As with any single verse or passage, we discern what it teaches by first filtering it through what we know the Bible teaches on the subject at hand. In the case of baptism and salvation, the Bible is clear that salvation is by grace through faith in Jesus Christ, not by works of any kind, including water baptism. So, any interpretation which comes to the conclusion that baptism, or any other act, is necessary for salvation, is a faulty interpretation and incorrect exegesis of the Scriptures.

    Those who hold to the belief that baptism is required for salvation and have taught you to believe baptism is required to be saved are quick to point to this verse and the fact that it says “be baptized in the name of Jesus Christ for the forgiveness of your sins,” assuming that the word translated “for” in this verse means “in order to get.”
    However, in both Greek and English, there are many possible usages of the word “for.”

    As an example, when one says “Take two aspirin for your headache,” it is obvious to everybody that it does not mean “take two aspirin in order to get your headache,” but instead to “take two aspirin because you already have a headache.”

    Now in the Original Greek there are three possible meanings of the word “for” that might fit the context of Acts 2:38...........
    1). “in order to be, become, get, have, keep."
    2). “because of, as the result of.”
    3). “with regard to.”

    Now I am not going to spend my time doing it but I encourage you to do the study on the Greek words used and you will see that your assumption is incorrect.

    The Greek gramatics can not be changed to meet what we want but rather we must change to correctly understand what was actually said and not something that we have been told.The grammatical evidence surrounding this verse and the preposition "eis" are clear and the majority of the evidence is in favor that the best possible definition of the word “for” in this context is either “because of” or “in regard to” and not “in order to get.”

    Therefore, Acts 2:38, when interpreted correctly, does not teach that baptism is required for salvation.
     
  6. Major1

    Major1 Well-Known Member

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    I am not claiming anything at all my friend.

    I am simply pointing our to you that there is NO Biblical record of their baptism.

    It has nothing to do with free will and I did not imply that. That is a "smoke screen" thrown up to confuse.

    They all knew about baptism as it was a Jewish tradition used for cleaning and they were all Jews.
    John the Baptist had been baptizing for years in the Jordan River, do you think that they did not know about him?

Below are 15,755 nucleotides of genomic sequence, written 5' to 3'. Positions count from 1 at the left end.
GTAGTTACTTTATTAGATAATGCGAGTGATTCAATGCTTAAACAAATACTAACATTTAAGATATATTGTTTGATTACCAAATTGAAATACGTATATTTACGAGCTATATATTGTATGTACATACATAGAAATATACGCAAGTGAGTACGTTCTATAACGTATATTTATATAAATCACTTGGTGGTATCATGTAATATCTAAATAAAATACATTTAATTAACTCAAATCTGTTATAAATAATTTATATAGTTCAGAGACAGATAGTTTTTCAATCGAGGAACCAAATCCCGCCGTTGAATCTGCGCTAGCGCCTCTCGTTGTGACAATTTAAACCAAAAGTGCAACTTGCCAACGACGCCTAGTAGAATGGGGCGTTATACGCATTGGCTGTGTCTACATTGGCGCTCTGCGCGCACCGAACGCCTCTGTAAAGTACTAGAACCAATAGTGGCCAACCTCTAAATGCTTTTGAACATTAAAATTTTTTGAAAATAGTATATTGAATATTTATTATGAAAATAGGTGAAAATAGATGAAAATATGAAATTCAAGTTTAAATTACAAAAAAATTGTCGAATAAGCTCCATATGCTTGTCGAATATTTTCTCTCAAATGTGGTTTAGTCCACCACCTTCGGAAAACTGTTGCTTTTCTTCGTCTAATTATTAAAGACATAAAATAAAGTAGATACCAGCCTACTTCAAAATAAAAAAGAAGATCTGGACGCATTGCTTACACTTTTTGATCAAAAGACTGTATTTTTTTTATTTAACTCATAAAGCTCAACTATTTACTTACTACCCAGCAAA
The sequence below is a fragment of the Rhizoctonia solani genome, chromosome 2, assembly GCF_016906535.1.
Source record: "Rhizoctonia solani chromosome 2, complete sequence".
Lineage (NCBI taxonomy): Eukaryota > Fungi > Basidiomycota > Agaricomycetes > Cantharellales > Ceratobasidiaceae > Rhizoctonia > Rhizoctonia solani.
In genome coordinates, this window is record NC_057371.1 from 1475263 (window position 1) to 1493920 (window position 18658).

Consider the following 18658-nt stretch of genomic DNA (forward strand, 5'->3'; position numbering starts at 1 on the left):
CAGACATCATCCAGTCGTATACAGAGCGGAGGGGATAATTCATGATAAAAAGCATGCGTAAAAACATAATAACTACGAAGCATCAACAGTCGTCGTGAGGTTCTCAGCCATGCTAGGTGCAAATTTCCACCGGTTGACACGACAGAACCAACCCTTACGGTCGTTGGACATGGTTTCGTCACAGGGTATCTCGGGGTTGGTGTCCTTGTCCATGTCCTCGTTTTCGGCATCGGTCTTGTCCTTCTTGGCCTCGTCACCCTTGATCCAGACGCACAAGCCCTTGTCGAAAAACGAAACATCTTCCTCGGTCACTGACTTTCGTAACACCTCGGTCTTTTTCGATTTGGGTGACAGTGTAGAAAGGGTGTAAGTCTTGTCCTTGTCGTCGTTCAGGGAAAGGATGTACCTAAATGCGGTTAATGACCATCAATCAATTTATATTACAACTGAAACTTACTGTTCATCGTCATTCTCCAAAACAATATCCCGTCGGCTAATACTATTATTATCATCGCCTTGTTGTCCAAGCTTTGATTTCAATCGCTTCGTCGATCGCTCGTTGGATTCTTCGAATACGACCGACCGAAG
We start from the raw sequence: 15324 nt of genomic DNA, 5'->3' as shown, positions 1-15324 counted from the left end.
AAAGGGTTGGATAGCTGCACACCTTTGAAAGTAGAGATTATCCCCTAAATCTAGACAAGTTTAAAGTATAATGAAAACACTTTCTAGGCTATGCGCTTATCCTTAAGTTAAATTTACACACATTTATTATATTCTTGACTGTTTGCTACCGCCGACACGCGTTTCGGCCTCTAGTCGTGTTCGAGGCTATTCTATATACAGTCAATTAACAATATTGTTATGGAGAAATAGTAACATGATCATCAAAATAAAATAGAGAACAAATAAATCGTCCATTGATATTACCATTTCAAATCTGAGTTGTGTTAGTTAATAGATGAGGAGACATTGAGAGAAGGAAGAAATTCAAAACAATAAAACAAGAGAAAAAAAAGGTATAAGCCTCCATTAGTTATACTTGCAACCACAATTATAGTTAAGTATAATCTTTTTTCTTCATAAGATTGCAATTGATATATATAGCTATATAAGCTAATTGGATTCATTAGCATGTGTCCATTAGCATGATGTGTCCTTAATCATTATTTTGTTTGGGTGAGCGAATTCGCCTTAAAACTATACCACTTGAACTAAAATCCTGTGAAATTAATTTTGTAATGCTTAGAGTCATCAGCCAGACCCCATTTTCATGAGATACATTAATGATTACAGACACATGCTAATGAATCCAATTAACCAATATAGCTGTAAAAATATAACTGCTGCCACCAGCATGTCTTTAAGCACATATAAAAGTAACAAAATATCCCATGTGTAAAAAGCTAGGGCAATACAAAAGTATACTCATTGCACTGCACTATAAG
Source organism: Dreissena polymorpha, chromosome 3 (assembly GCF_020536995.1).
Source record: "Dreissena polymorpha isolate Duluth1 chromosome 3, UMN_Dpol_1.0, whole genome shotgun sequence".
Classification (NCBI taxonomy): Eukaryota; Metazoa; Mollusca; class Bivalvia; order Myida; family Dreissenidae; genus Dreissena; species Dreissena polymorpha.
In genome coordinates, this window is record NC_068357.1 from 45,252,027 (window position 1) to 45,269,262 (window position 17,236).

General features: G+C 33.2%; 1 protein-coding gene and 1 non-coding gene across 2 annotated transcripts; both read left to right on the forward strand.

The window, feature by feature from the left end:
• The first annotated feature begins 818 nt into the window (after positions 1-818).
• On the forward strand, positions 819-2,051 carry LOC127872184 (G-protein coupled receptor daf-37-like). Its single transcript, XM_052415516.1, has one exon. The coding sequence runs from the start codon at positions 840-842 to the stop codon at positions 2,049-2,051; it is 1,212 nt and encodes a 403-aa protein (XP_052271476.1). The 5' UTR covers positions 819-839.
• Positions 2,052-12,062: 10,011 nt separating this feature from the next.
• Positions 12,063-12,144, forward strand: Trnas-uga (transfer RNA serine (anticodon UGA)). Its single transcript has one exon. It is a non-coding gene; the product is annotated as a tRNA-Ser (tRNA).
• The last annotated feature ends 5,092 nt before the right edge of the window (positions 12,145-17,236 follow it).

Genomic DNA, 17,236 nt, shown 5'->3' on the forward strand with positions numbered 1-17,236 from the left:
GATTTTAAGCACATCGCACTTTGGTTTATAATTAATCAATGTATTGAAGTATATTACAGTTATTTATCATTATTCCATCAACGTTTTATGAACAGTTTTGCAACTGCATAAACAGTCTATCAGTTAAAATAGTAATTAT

Your theology on this is based on "Assumption" and that my friend will get you killed.

    If I "assume" that the path through the jungle is clear and there are no enemy waiting for me, I am dead and so are all of my men if I do not properly investigate.
     
  7. Erose

    Erose Newbie

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    Was or was not St. Paul baptized? Did or did not the Apostles baptize?
     
  8. Erose

    Erose Newbie

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    And you guys claim that you don't have your own Sacred Tradition. How one twists the word of God to fit what they believe instead of what it just says.

    I don't have time to go through the whole thing, but lets just go with Mark 16:16. Question, if you do not believe why on earth would you get baptized? That would be like getting circumcised even though I have no intention of believing in Judaism.
     
  9. concretecamper

    concretecamper Member of His Church

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    I checked a new version of the bible and Mark 16:16 now says:

    “He that believeth will want to be baptized and so shall be saved; but he that believed not shall be damned.”


    You've got to be kidding me, now we have protestants talking about implied truth in the Bible to justify their error^_^ Not only do we have individual interpretation, we now can use the rule of implied truth
     
  10. DeaconDean

    DeaconDean γέγονα χαλκὸς, κύμβαλον ἀλαλάζον

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    And therein lies the answer.

    1) Jesus as our perfect sacrifice needed to be washed.

    Why?

    2) To "fulfill all righteousness" that the Law required.

    God Bless

    Till all are one.
     
  11. DeaconDean

    DeaconDean γέγονα χαλκὸς, κύμβαλον ἀλαλάζον

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    Other than myself, you are the only other person who has argued from this.

    You are correct, there are many different ways "eis" can be rendered. Acts 2:38 just so happens to render it as "for".

    However, must it be so rendered in this instance?

    We see from the Greek that the word "eis" is also used in Mt. 12:41:

    "The men of Nineveh shall rise in judgment with this generation, and shall condemn it: because they repented at the preaching of Jonas; and, behold, a greater than Jonas is here."

    "ἄνδρες Νινευῖται ἀναστήσονται ἐν τῇ κρίσει μετὰ τῆς γενεᾶς ταύτης καὶ κατακρινοῦσιν αὐτήν: ὅτι μετενόησαν εἰς τὸ κήρυγμα Ἰωνᾶ, καὶ ἰδοὺ πλεῖον Ἰωνᾶ ὧδε." -Mt. 12:41 (GNT)